A miner must create a block whose header, when hashed, is numerically less than or equal to the target value for the block. Each block contains a list of transactions whose merkle root is included in the block header, and the list must have at least one transaction in it, called the coinbase.
The coinbase collects all fees of other transactions in the block (the difference between the sum of outputs and the sum of inputs of each transaction is its fee), and adds a subsidy, which was initially 50 BTC, but halves every 210000 blocks.
The coinbase can have any regular outputs like any other bitcoin transaction, as long as the sum of the output amounts is less than or equal to the sum of all fees in the block plus the subsidy. Usually, the miner will put their own payout address in the block template which they attempt to perform work on.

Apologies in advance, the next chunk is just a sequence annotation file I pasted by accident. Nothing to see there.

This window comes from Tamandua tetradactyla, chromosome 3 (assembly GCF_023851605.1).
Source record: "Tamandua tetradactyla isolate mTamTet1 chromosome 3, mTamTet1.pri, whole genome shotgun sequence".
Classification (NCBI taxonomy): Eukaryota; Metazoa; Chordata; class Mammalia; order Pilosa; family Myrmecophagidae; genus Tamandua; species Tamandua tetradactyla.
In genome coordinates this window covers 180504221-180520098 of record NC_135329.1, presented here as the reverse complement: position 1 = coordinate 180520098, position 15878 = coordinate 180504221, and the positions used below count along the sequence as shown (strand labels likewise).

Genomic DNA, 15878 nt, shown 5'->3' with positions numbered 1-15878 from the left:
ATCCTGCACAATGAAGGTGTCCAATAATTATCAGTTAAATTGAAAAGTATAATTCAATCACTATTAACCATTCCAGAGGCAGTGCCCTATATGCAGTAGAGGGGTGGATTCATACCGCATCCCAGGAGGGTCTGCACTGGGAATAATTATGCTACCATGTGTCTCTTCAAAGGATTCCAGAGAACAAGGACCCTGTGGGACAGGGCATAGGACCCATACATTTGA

The potential for earning partial bitcoins is a system built separately from the bitcoin protocol, in which miners pool their computing resources to collectively attempt to mine a new block. The block reward is then distributed among the members of the mining pool according to the amount of work they contribute. This distribution can be achieved directly and without the need to trust a pool operator, by having each miner's reward being paid out directly as a coinbase transaction output.